An immunocompetent mouse model of human glioblastoma
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Samantha Semenkow1, Shen Li2,3, Ulf D. Kahlert4, Eric H. Raabe1,5, Jiadi Xu2, Antje Arnold2, Miroslaw Janowski2,3,6, Byoung Chol Oh7, Gerald Brandacher7, Jeff W.M. Bulte2,3, Charles G. Eberhart1,8 and Piotr Walczak2,3,9
1Department of Pathology, The Johns Hopkins University School of Medicine, Baltimore, MD, USA
2Russel H. Morgan Department of Radiology and Radiological Science, The Johns Hopkins University School of Medicine, Baltimore, MD, USA
3Cellular Imaging Section and Vascular Biology Program, Institute for Cell Engineering, The Johns Hopkins University School of Medicine, Baltimore, MD, USA
4Department of Neurosurgery, Heinrich-Heine-University Dusseldorf, Dusseldorf, Germany
5Division of Pediatric Oncology, The Johns Hopkins University School of Medicine, Baltimore, MD, USA
6NeuroRepair Department, Mossakowski Medical Research Centre, PAS, Warsaw, Poland
7Department of Plastic and Reconstructive Surgery, Vascularized Composite Allotransplantation (VCA) Laboratory, The Johns Hopkins University School of Medicine, Baltimore, MD, USA
8Department of Ophthalmology, The Johns Hopkins Medical Institute, Baltimore, MD, USA
9Department of Neurology, Faculty of Medical Sciences, University of Warmia and Mazury, Olsztyn, Poland
Piotr Walczak, email: [email protected]
Charles G. Eberhart, email: [email protected]
Keywords: brain tumor, human xenograft, costimulation blockade, immunocompetent, magnetic resonance imaging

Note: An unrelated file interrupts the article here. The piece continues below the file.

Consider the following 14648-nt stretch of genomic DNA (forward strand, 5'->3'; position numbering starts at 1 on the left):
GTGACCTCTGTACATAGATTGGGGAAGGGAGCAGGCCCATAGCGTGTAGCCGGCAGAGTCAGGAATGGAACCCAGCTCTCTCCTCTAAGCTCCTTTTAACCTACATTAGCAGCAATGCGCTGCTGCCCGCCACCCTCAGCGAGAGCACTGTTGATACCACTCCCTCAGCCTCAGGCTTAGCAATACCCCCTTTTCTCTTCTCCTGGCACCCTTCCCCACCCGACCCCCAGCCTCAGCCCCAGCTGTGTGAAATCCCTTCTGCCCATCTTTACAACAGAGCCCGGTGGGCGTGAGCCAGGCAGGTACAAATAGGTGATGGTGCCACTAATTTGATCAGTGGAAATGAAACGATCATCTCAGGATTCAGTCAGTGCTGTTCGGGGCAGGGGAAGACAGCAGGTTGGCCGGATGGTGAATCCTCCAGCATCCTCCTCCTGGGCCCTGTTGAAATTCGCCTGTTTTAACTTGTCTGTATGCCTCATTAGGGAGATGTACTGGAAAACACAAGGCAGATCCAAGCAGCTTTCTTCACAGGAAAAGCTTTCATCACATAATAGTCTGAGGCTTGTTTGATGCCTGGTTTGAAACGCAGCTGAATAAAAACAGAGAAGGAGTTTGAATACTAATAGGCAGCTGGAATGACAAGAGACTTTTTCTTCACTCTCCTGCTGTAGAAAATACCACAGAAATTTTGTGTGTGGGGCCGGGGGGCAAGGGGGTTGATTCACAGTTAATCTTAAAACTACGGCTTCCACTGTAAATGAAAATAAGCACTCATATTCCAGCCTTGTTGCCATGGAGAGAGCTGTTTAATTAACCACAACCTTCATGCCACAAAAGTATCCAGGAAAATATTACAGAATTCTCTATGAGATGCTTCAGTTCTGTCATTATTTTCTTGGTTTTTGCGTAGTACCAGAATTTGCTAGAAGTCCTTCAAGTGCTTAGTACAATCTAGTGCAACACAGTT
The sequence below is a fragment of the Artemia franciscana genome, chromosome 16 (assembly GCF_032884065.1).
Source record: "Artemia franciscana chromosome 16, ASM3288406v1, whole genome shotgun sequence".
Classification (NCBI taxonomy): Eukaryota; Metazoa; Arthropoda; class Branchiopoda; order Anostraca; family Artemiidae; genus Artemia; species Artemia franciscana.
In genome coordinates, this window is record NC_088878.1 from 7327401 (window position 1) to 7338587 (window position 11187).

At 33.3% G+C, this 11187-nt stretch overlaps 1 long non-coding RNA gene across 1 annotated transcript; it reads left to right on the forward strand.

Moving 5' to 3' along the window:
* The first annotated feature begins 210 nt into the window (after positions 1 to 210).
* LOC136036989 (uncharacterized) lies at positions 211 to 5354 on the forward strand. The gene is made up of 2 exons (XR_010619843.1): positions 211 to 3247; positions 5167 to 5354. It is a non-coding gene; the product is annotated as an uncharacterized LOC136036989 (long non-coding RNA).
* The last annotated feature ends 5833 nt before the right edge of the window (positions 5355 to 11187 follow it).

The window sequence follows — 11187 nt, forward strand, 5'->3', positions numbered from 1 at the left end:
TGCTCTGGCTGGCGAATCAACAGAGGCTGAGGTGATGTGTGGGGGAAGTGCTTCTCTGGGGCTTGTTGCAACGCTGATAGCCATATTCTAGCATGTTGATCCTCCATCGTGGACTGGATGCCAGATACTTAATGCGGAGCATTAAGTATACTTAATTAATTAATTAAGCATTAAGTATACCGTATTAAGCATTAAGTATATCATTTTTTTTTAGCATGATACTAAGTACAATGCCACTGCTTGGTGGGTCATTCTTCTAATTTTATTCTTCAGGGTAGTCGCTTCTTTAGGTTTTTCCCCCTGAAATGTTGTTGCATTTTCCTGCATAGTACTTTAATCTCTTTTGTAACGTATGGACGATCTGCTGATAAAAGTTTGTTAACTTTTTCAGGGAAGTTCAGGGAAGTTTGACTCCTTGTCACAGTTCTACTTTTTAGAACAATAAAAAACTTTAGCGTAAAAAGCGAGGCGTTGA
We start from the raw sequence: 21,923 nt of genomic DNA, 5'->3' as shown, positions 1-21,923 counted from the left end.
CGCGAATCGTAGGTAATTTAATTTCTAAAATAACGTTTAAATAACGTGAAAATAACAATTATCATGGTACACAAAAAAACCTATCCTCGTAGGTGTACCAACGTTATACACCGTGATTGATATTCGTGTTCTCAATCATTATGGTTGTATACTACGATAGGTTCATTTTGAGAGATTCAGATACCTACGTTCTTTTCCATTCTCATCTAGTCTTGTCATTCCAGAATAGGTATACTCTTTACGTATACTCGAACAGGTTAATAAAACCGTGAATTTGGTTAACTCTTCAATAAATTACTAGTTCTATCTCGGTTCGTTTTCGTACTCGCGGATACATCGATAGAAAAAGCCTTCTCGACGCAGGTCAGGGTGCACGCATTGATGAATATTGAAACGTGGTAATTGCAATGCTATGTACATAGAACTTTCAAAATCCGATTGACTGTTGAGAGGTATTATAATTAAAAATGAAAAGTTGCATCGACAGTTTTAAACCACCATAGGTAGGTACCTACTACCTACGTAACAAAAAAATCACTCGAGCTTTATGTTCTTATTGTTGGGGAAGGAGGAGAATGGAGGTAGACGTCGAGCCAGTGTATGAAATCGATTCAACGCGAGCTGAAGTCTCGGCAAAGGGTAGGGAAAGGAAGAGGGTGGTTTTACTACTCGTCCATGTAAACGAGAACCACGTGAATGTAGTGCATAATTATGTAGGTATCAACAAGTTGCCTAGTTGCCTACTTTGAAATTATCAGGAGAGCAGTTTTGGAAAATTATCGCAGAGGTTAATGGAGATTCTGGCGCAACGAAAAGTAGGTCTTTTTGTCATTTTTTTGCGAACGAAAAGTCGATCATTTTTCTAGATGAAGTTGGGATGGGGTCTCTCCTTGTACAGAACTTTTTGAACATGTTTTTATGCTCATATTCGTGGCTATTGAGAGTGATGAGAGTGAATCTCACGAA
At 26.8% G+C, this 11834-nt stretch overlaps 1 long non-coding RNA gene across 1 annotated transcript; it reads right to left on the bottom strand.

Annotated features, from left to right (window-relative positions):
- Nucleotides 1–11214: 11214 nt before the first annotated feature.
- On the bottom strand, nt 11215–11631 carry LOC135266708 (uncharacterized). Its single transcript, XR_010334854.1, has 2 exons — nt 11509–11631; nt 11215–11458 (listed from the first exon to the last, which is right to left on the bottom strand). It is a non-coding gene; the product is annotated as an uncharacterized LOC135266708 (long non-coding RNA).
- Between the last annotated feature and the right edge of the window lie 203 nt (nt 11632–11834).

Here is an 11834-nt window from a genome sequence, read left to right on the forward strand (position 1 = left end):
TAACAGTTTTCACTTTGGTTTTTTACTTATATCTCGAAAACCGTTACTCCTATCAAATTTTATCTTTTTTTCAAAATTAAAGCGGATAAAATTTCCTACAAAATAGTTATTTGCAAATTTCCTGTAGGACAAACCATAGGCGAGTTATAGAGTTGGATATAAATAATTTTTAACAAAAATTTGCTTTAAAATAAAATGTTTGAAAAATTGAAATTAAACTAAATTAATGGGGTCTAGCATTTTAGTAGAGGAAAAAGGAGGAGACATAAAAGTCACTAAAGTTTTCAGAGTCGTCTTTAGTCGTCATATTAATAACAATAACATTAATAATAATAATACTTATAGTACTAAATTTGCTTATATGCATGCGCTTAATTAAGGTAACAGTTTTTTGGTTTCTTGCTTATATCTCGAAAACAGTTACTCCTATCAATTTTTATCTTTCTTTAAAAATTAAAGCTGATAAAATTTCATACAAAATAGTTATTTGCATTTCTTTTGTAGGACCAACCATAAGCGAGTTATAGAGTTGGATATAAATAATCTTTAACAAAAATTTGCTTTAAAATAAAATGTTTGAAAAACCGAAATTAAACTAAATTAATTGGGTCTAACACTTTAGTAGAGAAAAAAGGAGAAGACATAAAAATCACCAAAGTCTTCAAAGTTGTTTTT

Received: February 22, 2017 Accepted: April 05, 2017 Published: May 15, 2017
Orthotopic xenotransplantation studies represent the final stage in preclinical cancer research and could facilitate the implementation of precision medicine. To date, these xenografts have been tested in immunodeficient animals, but complete elimination of the adaptive immunity is a significant drawback. We present a method of efficient human glioblastoma (GBM) cell engraftment in adult mice with intact immune systems, mediated by a transient blockade of T-cell co-stimulation. Compared to transplants grown in immunodeficient hosts, the resulting tumors more accurately resemble the clinical pathophysiology of patient GBMs, which are characterized by blood-brain-barrier leakage and strong neo-vascularization. We expect our method to have great utility for studying human tumor cell biology, particularly in the field of cancer immunotherapy and in studies on microenvironmental interactions. Given the straightforward approach, the method may also be applicable to other tumor types and additional model organisms.
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